Former players return to court in different roles as assistant coaches
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A high school career lasts just four years, but some local girls basketball stars whose playing days have passed are helping groom a new crop of standouts.
At many schools around the Alle-Kiski Valley, top players from the past decade have returned to the high school courts in assistant coaching roles.
This season, former Ford City and Penn State player Marisa Wolfe is on the staff at Freeport, and one of her high school teammates, former IUP player Tara Powers, is in her first season with the Apollo-Ridge program.
Class AA No. 2 Burrell also has a first-year assistant in former Highlands player Courtney Kordes, who linked up with her high school coach, Meghan Ziemianski, to land a spot on the Bucs' staff.
“I ran into Meghan when I was substitute teaching. We started talking, and she asked me to join the staff,” Kordes said. “I always wanted to coach when I couldn't play anymore. I'm happy to be back out there.”
Like Kordes, Powers reconnected with a coach she knew from her high school days: former Ford City boys coach Jim Callipare.
Powers joined Callipare's staff at Elderton for her first coaching position, and when Callipare was hired last year to lead the Apollo-Ridge program, Powers came with him.
“Coaching was definitely something I wanted to get into,” Powers said. “My dad taught me the game and dedicated every free minute he had to working out with me. As I got older, his dedication to sharing his knowledge with me made we want to help others learn the game.”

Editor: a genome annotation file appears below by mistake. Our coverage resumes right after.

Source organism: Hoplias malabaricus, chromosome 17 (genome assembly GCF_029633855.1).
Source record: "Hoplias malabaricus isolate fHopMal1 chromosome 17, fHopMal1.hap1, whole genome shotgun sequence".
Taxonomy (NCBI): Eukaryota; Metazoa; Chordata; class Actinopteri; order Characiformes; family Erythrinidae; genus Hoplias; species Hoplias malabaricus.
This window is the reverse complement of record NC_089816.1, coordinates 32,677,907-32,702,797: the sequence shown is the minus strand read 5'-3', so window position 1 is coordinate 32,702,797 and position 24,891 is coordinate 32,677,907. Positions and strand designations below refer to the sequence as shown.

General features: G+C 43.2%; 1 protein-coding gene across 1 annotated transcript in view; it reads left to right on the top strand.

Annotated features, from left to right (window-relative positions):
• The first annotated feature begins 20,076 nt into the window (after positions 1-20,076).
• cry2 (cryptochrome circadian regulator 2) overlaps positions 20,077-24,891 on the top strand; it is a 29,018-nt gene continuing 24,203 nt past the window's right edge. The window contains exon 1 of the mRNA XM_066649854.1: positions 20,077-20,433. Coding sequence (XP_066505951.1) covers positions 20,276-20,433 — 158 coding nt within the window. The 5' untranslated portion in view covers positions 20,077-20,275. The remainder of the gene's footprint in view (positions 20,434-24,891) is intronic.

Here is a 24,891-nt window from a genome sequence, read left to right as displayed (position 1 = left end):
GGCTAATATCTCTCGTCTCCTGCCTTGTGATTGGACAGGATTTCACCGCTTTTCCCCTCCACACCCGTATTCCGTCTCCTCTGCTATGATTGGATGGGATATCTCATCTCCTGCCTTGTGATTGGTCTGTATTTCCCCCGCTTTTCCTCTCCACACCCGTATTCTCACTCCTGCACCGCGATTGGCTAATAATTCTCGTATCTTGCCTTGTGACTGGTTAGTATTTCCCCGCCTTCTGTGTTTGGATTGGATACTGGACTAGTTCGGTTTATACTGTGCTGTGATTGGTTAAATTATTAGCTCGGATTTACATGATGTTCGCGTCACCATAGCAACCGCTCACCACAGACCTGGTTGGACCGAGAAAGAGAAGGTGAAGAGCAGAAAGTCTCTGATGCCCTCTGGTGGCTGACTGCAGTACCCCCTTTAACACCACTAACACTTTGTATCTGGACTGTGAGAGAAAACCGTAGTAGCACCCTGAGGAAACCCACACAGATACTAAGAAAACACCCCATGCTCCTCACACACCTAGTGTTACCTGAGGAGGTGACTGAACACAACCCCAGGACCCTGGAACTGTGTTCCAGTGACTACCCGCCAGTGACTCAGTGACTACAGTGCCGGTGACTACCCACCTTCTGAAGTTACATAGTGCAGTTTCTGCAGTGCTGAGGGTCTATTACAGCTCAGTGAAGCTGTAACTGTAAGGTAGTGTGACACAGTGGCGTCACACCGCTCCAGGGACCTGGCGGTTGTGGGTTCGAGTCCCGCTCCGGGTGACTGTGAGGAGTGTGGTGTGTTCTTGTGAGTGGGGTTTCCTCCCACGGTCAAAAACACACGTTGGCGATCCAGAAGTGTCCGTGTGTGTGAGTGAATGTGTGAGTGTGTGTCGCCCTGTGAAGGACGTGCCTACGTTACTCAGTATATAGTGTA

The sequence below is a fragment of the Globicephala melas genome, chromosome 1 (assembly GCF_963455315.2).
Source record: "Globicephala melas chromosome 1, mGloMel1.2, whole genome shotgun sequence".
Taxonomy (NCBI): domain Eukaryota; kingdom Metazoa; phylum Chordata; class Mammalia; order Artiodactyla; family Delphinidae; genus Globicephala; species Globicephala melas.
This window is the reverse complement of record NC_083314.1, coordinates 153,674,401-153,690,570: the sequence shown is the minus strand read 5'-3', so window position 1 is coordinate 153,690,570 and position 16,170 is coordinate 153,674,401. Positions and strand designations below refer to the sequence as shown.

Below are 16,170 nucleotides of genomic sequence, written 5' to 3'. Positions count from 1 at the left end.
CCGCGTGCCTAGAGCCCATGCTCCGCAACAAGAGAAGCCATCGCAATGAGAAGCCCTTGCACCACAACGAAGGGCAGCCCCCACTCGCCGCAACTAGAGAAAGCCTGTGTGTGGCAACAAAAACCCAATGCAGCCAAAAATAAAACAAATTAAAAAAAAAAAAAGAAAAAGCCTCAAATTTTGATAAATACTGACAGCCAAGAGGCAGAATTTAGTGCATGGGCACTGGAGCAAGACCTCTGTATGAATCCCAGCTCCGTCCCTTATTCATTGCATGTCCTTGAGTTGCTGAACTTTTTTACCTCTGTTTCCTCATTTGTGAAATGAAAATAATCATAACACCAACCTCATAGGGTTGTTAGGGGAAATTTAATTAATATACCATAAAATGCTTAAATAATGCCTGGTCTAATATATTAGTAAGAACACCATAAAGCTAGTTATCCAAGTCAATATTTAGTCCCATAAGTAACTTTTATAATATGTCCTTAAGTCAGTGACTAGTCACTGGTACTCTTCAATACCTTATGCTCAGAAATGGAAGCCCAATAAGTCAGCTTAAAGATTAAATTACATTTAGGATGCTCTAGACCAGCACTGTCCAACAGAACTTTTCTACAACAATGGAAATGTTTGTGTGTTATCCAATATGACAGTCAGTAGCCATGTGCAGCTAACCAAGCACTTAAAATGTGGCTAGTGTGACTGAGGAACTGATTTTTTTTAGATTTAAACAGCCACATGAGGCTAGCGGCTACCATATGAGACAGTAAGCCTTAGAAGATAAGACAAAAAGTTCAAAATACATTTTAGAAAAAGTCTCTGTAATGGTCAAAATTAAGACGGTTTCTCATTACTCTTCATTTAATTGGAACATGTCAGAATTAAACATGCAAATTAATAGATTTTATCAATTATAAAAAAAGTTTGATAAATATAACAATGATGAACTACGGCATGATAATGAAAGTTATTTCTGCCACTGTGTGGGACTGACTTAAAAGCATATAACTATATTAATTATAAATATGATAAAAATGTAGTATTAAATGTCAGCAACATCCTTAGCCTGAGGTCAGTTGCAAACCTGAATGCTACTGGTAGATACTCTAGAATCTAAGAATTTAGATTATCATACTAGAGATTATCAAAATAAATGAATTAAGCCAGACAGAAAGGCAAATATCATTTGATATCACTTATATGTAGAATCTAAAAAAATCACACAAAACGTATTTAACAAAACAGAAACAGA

A desire to stay involved in the game is a common thread among the young assistant coaches. For Wolfe, that meant getting back on the sidelines even if she wasn't going to be paid.
“I was volunteering at Ford City with the junior high program, and one of our last games was against Freeport. One player's dad somehow found out I was only a volunteer,” Wolfe said. “(Freeport varsity) Coach (Paul) Sylba asked a few days after that if I wanted to go there.”
As with anyone starting a job, young assistants are confronted with new challenges on the bench.
For former players who are used to being involved in the game, one of the biggest changes is not being able to physically impact the action.
“It's really hard,” Powers said. “It took me years to get used to it because I really get into the game. Sometimes if I think the girls aren't playing their hardest, I want to get out there and play.”
All three said they have some interest in one day becoming a head coach. For the moment, holding an assistant job is a way they can teach players and share their own experiences while learning about coaching.
“Honestly, I try to tell the girls to have fun,” Kordes said. “Sometimes they get too worked up, and that's when they make mistakes.”
“I try to share with them that if you put in the work, you get rewarded,” Wolfe said. “It may not be Division I. It may not be basketball, but there's a reward for putting in the time and work.”
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